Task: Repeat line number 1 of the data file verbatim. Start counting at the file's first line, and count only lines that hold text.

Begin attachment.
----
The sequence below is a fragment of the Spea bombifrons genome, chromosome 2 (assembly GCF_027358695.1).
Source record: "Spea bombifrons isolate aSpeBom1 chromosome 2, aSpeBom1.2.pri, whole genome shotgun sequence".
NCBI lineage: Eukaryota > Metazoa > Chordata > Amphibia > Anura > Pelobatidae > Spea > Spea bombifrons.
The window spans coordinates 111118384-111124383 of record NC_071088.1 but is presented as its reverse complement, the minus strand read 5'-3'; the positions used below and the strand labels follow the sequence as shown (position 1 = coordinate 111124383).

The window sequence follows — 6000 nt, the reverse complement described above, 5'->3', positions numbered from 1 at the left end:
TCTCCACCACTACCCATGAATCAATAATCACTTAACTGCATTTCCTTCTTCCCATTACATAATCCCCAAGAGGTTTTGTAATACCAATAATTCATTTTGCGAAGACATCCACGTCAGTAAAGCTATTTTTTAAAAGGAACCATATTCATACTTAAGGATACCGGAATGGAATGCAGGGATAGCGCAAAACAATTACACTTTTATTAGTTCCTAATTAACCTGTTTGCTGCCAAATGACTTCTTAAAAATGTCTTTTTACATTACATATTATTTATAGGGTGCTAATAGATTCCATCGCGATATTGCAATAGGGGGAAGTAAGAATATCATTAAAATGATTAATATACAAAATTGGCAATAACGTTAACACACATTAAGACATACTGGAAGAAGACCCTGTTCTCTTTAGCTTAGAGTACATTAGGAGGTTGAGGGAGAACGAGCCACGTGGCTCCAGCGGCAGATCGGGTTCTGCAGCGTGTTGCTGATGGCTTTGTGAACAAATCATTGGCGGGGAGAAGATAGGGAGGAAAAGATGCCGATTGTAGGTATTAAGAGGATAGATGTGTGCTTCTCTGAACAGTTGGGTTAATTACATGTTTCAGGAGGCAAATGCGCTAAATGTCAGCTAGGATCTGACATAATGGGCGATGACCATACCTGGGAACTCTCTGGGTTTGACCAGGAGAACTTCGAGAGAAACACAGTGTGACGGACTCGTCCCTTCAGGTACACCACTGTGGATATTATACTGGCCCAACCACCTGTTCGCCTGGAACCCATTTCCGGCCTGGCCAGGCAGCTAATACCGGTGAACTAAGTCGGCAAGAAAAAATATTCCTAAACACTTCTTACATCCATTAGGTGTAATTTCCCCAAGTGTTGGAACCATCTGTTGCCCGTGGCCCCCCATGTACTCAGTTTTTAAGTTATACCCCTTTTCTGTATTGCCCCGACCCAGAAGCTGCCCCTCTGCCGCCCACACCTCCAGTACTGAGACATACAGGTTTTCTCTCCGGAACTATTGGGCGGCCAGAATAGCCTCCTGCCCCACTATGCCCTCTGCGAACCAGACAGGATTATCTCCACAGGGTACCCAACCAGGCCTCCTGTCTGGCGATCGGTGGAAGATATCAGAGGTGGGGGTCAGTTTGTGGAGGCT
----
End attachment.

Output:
The sequence below is a fragment of the Spea bombifrons genome, chromosome 2 (assembly GCF_027358695.1).